Modernizing IT in Italy, Where Change Doesn’t Come Easily

In change-resistant Italy, two guys built a team to help businesses modernize their IT systems with software-defined, hyperconverged infrastructure and services.

By Ken Kaplan

By Ken Kaplan March 31, 2020

To most people outside the country, Italy evokes the delight of pizza, pasta and mandolino. But for Alberto Filisetti and Christian Turcati, their country, which is steeped in tradition with a diverse mix of regional dialects and cultures, is a place where change doesn’t come easy.

Before the devastating coronavirus hit Italy, Filisetti and Turcati spent five years helping businesses and organizations modernize their IT with enterprise cloud technologies. They started out as two guys driving demo gear to potential customers. They drove to far-away regions up, down and across Italy. Soon, the Nutanix Italy Country Manager and Senior Manager of Systems Engineering were so successful that they built a team that is accelerating the digital transformation of hundreds of businesses and organizations in the country.

“We are just scratching the surface,” said Filisetti, who at a very young age knew he wanted to be a technology salesman.

Filisetti started at Nutanix in 2014 as a contractor. He was alone in Italy, a one-man band with a truly mobile office: his car.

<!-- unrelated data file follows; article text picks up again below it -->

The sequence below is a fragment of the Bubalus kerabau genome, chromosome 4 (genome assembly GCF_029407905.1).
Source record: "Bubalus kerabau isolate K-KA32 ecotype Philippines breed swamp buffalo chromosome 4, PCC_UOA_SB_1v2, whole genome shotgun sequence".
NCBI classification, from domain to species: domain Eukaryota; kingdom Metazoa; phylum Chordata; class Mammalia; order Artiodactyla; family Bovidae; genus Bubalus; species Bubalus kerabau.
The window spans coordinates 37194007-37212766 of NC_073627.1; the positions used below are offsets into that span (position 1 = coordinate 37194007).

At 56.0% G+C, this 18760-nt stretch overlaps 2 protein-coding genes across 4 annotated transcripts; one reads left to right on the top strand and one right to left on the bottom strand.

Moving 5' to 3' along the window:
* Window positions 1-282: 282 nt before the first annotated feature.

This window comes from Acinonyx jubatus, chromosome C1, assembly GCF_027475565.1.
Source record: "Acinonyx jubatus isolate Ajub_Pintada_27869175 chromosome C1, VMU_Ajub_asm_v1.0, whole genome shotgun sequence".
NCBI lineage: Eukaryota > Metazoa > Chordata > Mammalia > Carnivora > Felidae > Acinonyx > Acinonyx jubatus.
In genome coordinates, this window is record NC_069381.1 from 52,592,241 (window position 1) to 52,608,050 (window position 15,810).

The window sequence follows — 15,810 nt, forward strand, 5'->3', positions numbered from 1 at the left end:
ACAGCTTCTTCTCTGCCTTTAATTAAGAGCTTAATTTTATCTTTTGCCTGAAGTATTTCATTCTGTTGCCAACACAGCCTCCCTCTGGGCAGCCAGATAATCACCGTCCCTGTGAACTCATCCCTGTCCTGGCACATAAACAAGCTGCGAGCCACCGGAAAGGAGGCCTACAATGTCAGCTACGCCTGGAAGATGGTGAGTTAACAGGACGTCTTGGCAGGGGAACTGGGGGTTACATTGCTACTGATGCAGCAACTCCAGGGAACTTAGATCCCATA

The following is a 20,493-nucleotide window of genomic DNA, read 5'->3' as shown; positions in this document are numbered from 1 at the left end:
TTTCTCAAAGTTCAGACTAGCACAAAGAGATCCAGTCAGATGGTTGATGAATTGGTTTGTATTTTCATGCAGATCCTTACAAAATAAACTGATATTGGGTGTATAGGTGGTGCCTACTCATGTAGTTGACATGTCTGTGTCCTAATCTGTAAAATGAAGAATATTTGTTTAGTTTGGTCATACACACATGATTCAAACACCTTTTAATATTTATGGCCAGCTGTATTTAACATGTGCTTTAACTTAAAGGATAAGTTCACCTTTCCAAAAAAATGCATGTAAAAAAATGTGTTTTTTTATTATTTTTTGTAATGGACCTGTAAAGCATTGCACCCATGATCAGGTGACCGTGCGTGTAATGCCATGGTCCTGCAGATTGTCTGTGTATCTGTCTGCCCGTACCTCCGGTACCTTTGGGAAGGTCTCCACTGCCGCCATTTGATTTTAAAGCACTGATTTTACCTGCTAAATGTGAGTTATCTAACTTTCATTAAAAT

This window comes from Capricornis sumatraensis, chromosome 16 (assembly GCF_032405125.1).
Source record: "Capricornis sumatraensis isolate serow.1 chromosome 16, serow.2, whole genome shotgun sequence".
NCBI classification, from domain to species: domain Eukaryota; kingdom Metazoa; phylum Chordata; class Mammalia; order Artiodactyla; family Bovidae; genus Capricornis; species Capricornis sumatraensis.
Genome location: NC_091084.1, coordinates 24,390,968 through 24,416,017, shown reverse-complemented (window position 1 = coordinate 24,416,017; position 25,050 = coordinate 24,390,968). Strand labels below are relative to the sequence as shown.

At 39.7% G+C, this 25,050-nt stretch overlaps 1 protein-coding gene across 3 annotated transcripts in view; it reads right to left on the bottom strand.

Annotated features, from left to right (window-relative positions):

“It was not easy,” Filisetti recalled, “We had no office in Milan or Rome.”

Five years later, Filisetti and Turcati built a strong presence throughout the Italian peninsula. There’s uncertainty about how things will change after the country recovers from the COVID-19 tragedy, but these two resilient and affable men will rely on their customer-first modus operandi to help companies and organizations embrace a software-defined future.

“It will be a challenge because we're used to running out to visit a customer, have face to face meetings, lunch, dinner, but now we'll find other ways to stay connected,” said Turcati, reacting to how COVID kept everyone home for an extended period. “It's in our DNA to build trusted relationships.”

In a Tech Barometer podcast interview, Mario Morales, program vice president for semiconductors and enabling technologies at International Data Corp. (IDC) explained the impact COVID-19 is having on the semiconductor industry, which affects so many aspects of daily life. An expert on technology for more than 25 years, Morales talked about shifts in the chip sector in 2019, the rise of telecommuting as the pandemic spread, and the prospects for industry growth over the course of 2020.  

The Semiconductor Industry Before the Pandemic Hit